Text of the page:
Michael Fassbender: A Bond To Be?
I vividly recall seeing Quentin Tarantino’s Nazi-revenge film Inglourious Basterds in theatres, and how a strange thought occurred to me during the long and memorable “tavern” scene wherein British Secret Agent Lt. Archie Hicox (played by the increasingly popular Michael Fassbender) goes undercover as a German soldier with a few of the Basterds in a high-stakes covert operation that goes badly wrong. I remember saying to myself (concerning Hicox’s character): “This guy is Tarantino’s take on James Bond”.
Everything about Fassbender’s character perfectly reflected the character of James Bond as depicted in Ian Fleming’s novels, from his suave attitude and coolness under pressure to his appreciation of fine scotch, which can be seen once his cover is finally blown and Hicox reverts to his native British accent to state: “There’s a special rung in hell reserved for people who waste good scotch. Seeing as how I may be rapping on the door momentarily…”. This moment screams of Fleming’s Bond, and it occurred to me that Hicox was simply a war-era take on the character whose mission doesn’t go so well. We’ve seen Agent 007 in a million tight situations, but we have never seen him fail to escape with his life, and that is precisely what Tarantino decided to give us in that scene, both as a means of toying with our expectations and paying homage to one of cinema’s greatest characters. After reviewing that entire sequence a few more times, as well as the earlier establishing scene wherein Hicox receives his orders from Mike Myers’ General Ed Fenech (who is seemingly a parody of Bond’s boss “M”), it seems painfully obvious that this was Tarantino’s intention. The similarities are just too strong to be coincidental. Even his name (Hicox) is a pun on Bond’s reputation for promiscuity as a lover and his inflated sense of masculinity.
Now, nearly two years later, Fassbender has returned to the spotlight to star as a Cold War era Magneto/Erik Lehnsherr in Matthew Vaughn’s X-Men: First Class – a superhero flick that plays at times like a revenge-spy thriller, with Lehnsherr working towards finding the man responsible for the atrocities that shaped his life as a Jewish prisoner in a German concentration camp in WWII. Not only is Fassbender the strongest and most assured character in that film, but several of his early scenes (before he becomes associated with Charles Xavier and the future X-Men) reflect several elements of the Bond franchise as well. One scene in particular has him sneaking aboard a ship in the middle of the ocean wearing a very Bond-esque wetsuit and looking like a reincarnation of a ’60s-era Sean Connery in Thunderball.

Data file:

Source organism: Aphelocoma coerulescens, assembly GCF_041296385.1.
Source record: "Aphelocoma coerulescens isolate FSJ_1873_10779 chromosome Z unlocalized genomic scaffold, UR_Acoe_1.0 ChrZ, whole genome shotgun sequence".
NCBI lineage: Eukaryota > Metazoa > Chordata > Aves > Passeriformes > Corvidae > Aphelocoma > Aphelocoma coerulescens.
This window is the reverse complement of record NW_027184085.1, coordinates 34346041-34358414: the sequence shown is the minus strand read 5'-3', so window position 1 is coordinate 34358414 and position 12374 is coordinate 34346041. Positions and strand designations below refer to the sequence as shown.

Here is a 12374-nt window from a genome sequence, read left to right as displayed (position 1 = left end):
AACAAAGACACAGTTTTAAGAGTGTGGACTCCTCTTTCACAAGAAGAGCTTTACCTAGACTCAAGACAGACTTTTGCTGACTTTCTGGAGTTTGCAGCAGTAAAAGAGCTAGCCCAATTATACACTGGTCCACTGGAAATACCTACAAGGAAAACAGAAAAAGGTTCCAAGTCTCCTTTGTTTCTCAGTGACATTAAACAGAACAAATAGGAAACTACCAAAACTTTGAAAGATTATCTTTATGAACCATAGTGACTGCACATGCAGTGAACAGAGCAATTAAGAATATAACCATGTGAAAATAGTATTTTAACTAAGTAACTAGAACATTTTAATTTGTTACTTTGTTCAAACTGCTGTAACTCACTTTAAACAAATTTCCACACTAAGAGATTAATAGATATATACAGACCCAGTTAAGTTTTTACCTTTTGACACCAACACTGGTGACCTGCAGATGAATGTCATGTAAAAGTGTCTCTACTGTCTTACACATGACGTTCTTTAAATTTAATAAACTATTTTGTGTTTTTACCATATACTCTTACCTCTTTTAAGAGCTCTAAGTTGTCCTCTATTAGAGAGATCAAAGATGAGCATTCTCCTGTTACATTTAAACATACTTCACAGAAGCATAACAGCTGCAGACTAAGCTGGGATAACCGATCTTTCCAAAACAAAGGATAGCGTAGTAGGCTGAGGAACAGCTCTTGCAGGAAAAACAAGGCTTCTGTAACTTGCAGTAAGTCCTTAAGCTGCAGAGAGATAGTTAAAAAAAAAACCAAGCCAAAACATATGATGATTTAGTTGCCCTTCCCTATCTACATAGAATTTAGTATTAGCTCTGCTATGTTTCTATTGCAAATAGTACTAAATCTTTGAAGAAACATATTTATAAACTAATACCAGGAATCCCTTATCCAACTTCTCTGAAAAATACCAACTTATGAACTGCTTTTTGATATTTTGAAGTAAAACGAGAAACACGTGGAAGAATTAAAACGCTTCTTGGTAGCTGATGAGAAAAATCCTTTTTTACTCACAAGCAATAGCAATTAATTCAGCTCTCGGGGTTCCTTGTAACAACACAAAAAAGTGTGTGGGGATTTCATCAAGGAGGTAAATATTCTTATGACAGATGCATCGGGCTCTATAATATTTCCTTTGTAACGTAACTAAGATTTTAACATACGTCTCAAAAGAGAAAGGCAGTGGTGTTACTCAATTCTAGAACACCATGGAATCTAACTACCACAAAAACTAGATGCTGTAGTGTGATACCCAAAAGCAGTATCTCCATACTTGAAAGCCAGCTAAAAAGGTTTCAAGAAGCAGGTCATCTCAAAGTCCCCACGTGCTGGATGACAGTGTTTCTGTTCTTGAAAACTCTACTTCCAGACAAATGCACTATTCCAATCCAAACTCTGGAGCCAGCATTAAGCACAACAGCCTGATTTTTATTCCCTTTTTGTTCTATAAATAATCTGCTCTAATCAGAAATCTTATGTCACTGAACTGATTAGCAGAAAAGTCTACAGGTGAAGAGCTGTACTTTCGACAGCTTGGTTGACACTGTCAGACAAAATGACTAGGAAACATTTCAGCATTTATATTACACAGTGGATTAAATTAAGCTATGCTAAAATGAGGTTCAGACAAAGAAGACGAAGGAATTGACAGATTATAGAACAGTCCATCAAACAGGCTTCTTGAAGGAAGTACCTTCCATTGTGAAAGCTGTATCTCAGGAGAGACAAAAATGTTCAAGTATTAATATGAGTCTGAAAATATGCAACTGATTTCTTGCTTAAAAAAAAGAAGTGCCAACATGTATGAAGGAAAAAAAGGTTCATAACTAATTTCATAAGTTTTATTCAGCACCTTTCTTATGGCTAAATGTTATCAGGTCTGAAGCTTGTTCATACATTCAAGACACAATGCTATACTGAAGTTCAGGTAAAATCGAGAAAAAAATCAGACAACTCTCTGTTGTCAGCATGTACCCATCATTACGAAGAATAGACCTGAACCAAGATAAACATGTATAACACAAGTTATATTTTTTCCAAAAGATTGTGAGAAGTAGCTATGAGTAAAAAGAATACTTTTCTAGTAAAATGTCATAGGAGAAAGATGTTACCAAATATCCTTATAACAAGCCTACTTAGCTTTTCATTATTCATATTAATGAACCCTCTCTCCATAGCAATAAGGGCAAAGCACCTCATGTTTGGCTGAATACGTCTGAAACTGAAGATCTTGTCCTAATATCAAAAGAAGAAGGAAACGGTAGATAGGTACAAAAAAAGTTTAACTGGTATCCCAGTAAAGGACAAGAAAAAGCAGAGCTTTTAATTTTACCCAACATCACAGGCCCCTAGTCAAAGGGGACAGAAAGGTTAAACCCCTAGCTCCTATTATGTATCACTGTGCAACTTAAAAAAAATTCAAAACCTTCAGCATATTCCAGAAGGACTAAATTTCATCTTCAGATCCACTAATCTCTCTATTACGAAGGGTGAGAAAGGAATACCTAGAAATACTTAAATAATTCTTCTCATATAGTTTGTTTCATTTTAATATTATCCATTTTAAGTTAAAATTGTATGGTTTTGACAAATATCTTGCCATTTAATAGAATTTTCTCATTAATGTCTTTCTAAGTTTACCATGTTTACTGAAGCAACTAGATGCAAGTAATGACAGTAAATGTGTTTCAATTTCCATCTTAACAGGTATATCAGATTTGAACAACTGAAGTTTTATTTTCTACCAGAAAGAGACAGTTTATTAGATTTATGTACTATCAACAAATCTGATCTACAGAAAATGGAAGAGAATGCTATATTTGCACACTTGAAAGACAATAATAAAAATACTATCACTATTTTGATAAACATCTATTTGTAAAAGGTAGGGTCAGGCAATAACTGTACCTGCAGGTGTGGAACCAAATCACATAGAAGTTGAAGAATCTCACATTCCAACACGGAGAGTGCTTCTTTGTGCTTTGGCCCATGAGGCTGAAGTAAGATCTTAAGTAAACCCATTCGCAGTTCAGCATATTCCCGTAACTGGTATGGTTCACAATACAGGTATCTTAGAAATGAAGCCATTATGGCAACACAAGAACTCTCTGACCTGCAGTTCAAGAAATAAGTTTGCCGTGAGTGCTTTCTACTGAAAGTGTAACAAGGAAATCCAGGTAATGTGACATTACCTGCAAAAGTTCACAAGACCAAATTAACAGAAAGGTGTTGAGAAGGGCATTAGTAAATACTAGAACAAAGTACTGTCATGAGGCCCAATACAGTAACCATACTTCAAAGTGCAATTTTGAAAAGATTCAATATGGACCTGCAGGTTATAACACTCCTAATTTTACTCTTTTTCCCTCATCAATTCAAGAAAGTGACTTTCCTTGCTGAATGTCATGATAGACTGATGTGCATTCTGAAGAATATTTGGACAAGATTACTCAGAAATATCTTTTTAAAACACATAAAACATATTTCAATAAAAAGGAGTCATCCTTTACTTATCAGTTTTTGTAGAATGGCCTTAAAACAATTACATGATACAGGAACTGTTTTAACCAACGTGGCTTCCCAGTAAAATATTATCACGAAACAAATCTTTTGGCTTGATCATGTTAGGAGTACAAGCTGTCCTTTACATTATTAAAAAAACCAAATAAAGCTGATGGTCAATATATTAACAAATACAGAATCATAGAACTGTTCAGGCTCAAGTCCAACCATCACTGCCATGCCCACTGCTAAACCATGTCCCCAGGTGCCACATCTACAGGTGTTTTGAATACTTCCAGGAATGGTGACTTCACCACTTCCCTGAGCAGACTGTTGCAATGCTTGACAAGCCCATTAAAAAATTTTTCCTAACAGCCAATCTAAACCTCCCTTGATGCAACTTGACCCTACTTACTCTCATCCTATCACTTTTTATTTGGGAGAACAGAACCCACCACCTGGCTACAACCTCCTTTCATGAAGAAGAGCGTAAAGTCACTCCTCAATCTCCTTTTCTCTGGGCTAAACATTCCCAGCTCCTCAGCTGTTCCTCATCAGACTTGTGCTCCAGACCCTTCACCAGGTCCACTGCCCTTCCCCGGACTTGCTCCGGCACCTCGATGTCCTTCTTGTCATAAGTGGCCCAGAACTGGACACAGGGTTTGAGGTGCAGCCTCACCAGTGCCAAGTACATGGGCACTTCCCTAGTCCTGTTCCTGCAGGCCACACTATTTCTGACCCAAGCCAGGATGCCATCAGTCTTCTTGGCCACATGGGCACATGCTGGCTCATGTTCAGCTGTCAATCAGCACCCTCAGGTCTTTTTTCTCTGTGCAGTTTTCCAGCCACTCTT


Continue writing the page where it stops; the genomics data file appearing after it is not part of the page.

Director Vaughn has even been quoted as having compared his film to spy films like the Bond movies, and has alluded to the fact that he sees Fassbender as a viable option to play Bond (if Craig departs from the role after the upcoming and still untitled Bond 23). These comments can be seen at the following two (very similar) sources: [Screenrant.com] and [Turbo-Exp.com] both of which I found when researching images of Fassbender for this article.
Initially, I didn’t realize so many other people have come to make the Bond-Fassbender connection that I made back in 2009 at my screening of Basterds, but I suppose the German-born UK-dwelling actor shares so many strong characteristics with cinema’s favourite secret agent that it would be difficult to ignore. Personally, I am a big fan of Daniel Craig’s modern take on Agent 007, and want nothing more than for him to have more time with the character. Still, I can’t help but notice how perfectly Fassbender resembles the Bond from Fleming’s novels, not only in physical appearance but also in his composure and assured talents as an actor. And with all the internet buzz about how perfect Fassbender would be as a potential replacement for Craig in the years to come, I wouldn’t be surprised to see him gaining even more buzz over the next few years as Hollywood’s most promising Bond to-be. If he’s this good at dealing with Nazis, I’m sure he could handle the jumpsuit-wearing goons working for Spectre. Oh, excuse me, I meant to say Quantum…